Relationship between Restorative Treatment and Periodontal Health
Surgical Clinical Crown Lengthening
Osseous surgery aims to reshape the alveolar bone to remove any anatomic discrepancy between the soft tissues and the underlying bone so that it can heal with a normal physiologic gingival architecture (Figure 13-1). The different types of bone lesions can be treated with three approaches.
Clinical crown lengthening is a resective procedure that can be performed with two different techniques: ostectomy (remodeling technique combined with removal of bone support structures) and osteoplasty (bone remodeling without removal of supporting bone).
The clinical crown is the portion of the tooth protruding through the gum. A clinical crown lengthening can be achieved through a surgical procedure or can be the unwelcome result of a periodontal treatment.
For many years the surgical approach that took only the disease into account, ignoring esthetic aspects, yielded optimal clinical outcomes for the disease but was inevitably detrimental to the patient’s appearance.
The pictures of the outcomes of clinical crown-lengthening procedures performed about 20 years ago (Figures 13-2 and 13-3) clearly show the cosmetic damage that at the time was considered inevitable for proper treatment of the disease.
The first study that examined the healing process with insufficient biologic width was conducted on canine dentition by Parma Benfenati, Fugazzotto, and Ruben (1985). The protocol entailed creating cavities at different locations as follows:
Figure 13-4 The mouth was divided into two parts. The right maxillary and mandibular quadrants represented the experimental side, whereas the left quadrants served as controls. (From Parma Benfenati S, Fugazzotto PA, Ruben MP: The effect of restorative margins on the postsurgical development and nature of the periodontium. Part I, Int J Periodontics Restorative Dent 5:31, 1985.)
The partial-thickness flaps of the experimental side were sutured on the ridge. Healing took place with the formation of reddened, retractable tissue prone to bleeding on periodontal probing. Almost all restorations were hidden by the edematous tissue caused by the inflammatory process.
On the control side, however, the tissues healed without complications and exhibited a pink and healthy appearance. In all cases the gingival tissue had completely covered the notch that served as landmark.
The histologic sections of the contralateral side—where the amalgam filling invaded the biologic width—clearly showed the bone resorption process and destruction of the epithelial attachment, which was inevitably positioned more apically.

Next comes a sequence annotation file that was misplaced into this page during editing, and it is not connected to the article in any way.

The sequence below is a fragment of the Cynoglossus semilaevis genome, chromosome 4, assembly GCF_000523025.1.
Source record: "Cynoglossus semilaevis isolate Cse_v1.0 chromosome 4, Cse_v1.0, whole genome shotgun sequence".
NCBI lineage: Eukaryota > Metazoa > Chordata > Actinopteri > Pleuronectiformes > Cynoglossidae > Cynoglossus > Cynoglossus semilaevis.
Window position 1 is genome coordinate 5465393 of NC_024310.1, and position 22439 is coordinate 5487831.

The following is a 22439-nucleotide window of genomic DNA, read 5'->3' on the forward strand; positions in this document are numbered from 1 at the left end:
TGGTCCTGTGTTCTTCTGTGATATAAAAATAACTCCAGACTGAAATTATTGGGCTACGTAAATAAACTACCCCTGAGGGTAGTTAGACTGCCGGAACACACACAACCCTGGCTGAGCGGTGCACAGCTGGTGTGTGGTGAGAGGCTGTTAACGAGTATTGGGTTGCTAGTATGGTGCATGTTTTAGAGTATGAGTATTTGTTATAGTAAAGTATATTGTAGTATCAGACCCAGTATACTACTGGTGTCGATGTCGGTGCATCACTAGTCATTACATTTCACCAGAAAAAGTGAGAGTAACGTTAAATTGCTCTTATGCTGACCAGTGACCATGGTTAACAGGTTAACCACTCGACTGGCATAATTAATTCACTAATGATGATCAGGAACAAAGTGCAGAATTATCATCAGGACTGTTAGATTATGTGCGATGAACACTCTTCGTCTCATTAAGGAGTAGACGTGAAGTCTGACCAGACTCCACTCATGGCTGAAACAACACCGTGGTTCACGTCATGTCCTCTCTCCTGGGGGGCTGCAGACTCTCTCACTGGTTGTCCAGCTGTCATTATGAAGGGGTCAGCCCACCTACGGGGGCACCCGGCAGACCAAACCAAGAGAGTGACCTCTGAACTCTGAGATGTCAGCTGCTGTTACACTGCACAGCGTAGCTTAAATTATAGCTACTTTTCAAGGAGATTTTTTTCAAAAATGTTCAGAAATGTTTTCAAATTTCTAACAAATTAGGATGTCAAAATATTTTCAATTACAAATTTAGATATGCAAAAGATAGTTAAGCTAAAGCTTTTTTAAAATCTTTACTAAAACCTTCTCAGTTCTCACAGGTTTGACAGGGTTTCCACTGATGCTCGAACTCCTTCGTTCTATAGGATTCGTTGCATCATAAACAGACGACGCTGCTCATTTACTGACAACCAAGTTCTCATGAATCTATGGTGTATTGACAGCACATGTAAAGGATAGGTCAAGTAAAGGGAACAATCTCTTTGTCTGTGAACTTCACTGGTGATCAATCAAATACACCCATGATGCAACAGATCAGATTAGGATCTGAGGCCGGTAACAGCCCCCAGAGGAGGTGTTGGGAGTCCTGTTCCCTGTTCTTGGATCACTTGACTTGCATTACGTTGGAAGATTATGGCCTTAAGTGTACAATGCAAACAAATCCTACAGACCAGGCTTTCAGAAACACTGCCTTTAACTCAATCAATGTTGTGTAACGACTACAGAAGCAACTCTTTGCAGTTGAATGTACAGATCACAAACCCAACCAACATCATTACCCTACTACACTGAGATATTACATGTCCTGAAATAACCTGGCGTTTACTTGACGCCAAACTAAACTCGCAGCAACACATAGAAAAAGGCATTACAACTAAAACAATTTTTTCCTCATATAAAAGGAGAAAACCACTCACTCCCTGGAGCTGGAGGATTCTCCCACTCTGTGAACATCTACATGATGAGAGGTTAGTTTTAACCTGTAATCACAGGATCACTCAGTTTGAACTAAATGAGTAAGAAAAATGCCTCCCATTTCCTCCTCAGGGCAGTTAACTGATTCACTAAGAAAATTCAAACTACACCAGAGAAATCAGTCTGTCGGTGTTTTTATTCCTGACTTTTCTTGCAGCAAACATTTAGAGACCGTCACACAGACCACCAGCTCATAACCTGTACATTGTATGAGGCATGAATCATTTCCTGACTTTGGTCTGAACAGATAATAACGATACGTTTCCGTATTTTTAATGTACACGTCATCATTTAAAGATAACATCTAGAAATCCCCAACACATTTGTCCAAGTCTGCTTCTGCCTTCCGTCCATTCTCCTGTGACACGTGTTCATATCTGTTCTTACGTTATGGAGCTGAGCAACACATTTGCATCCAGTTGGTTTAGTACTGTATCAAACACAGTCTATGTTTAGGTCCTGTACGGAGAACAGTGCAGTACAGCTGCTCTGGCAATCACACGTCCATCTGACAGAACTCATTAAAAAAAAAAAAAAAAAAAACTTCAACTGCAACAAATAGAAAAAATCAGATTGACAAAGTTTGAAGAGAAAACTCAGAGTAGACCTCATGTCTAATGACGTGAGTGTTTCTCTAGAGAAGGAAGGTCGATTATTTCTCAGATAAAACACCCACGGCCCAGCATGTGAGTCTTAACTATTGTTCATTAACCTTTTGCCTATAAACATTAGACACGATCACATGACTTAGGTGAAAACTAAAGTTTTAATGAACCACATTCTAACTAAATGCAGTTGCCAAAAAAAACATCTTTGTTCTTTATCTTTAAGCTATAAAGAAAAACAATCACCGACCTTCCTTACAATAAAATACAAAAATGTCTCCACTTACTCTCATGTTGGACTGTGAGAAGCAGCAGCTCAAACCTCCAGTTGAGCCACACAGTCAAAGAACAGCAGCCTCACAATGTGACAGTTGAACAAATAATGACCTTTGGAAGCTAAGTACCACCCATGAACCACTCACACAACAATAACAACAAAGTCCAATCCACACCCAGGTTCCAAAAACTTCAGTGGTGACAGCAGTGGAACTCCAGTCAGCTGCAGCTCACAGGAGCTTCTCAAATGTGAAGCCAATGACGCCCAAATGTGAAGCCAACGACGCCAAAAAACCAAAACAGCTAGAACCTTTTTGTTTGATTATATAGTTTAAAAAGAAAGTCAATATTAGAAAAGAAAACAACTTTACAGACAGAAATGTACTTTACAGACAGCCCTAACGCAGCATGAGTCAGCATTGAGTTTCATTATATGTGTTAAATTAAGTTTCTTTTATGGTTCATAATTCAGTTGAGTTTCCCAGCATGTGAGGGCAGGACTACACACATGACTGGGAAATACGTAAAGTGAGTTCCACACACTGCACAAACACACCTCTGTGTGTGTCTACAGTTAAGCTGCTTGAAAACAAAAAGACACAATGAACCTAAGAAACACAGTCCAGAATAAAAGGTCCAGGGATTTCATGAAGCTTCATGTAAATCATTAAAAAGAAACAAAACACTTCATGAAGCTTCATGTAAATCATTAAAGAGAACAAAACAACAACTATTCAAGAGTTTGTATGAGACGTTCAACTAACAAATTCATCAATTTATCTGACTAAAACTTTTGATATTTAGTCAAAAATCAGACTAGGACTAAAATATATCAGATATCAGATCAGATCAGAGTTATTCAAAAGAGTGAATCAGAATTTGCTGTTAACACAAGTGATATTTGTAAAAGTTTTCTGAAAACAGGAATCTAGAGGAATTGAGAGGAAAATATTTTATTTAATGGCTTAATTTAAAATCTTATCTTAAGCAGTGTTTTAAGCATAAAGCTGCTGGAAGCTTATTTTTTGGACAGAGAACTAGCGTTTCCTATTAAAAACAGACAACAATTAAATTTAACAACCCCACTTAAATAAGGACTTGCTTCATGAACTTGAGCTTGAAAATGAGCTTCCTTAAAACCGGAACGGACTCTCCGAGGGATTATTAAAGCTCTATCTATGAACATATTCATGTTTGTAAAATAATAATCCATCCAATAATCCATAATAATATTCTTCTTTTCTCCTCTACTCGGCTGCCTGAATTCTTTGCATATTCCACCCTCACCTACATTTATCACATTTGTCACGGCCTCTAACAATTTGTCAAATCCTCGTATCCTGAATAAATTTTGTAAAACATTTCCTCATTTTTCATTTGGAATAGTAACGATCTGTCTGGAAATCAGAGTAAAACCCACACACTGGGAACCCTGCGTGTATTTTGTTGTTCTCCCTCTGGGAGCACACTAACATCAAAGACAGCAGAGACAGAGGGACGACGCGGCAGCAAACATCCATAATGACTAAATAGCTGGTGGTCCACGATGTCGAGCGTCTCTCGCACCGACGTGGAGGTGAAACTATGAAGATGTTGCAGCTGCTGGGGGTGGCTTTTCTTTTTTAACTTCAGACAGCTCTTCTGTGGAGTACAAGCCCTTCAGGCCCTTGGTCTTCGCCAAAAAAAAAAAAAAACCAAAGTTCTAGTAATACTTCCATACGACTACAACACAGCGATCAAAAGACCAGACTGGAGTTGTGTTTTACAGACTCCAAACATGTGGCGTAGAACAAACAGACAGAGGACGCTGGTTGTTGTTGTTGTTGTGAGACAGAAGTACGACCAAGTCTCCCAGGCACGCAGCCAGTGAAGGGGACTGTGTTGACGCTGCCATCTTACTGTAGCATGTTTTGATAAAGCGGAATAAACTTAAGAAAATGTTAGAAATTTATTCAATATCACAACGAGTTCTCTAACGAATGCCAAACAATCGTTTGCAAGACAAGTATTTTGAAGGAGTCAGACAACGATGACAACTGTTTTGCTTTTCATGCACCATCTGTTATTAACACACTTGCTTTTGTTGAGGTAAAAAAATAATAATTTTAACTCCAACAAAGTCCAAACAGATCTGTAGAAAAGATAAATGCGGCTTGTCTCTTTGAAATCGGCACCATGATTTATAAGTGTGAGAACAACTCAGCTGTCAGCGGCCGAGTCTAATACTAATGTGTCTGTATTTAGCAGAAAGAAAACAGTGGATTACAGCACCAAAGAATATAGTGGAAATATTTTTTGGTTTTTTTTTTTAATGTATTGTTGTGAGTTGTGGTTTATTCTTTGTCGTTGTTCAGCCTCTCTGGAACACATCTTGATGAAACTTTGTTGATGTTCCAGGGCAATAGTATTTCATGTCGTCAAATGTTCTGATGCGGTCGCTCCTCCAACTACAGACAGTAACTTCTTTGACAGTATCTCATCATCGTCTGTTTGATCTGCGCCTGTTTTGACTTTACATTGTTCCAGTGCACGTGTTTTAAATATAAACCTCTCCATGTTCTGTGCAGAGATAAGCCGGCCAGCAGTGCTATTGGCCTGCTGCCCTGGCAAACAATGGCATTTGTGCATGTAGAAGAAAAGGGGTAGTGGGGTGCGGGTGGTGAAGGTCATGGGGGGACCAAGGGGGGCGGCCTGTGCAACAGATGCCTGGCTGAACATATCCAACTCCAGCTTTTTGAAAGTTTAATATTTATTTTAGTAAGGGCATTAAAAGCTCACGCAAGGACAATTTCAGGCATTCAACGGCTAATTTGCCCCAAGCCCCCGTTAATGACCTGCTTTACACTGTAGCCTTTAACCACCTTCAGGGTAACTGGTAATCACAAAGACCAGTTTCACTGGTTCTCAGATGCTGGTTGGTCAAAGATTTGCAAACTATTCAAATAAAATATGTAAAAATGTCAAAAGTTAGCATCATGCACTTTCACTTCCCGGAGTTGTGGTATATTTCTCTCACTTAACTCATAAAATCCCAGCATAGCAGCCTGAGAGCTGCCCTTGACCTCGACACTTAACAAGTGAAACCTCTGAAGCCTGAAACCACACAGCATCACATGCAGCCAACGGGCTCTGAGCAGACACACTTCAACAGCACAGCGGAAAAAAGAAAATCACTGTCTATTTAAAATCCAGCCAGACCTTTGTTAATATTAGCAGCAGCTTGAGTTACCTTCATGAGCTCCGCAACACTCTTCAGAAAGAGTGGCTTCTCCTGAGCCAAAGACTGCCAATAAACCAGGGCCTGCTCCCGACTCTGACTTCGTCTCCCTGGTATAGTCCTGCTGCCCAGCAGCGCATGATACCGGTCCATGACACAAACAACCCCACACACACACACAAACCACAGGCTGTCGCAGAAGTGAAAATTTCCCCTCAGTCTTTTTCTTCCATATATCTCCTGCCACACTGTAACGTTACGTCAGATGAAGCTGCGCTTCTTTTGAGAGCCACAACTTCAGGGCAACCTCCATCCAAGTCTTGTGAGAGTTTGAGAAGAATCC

One can easily infer that the junctional attachment apparatus should be factored in before any direct or indirect restorative approach can be performed. Therefore before the dental disease is addressed, it is imperative to solve the issue of the space required for regeneration of the physiologic junctional attachment apparatus.
Esthetic needs greatly affect the choice of treatment. It should be remembered that osseous resective surgery with apical positioning of the flap changes the emergence profile of the tooth, which will be more apical and palatal with respect to its original position. This may greatly affect subsequent restoration treatment (Figure 13-5).
In the presence of a free gingival margin, pseudopockets, or suprabony pockets, a gingivectomy will always be the treatment of choice and consists of removing gingival tissue in order to expose a greater portion of the root, leaving an adequate band of attached gingiva.
Removal of the fractured tooth fragment makes it possible to establish the site of the fracture. Heavy bleeding usually indicates a lesion of the connective attachment, but whether the fracture ends above or below the ridge can be assessed only after detachment of the flap.
Here ostectomy is mandatory, and the root will be prepared at the bony ridge level by reducing the thickness of the dentin. The international literature reports undisputed data from human histologic sections showing that the insertion of Sharpey’s fibers on the root requires a new cementogenesis process, regardless of dentin thickness.
There are two main reasons for this approach: Survival of the tissue above a surface devoid of a blood supply is ensured by the formation of vascular bridges in the area adjacent to the defect. Therefore it is obvious that the shorter the bridge, the higher the probability of obtaining a sufficient blood supply to ensure survival of the tissue above the root.
It goes without saying that a curved line is much longer than a straight one, and this is one reason for flattening the roots. The other reason is that the gingival attachment regenerates regardless of the thickness of dentin.
Figures 13-8 and 13-9 show a case of clinical crown lengthening I performed many years ago. Placement of the rubber dam is mandatory for this procedure in order to remove the decayed tissue (even if it is below the gingival margin) and to choose the most appropriate restoration for the specific case.
Bleeding after removal of the tooth fragment confirms the diagnosis of fracture below the gingival attachment. In the clinical case treated over 20 years ago (Figures 13-10 and 13-11), the palatal cusp of the premolar was reduced to prevent further fracture.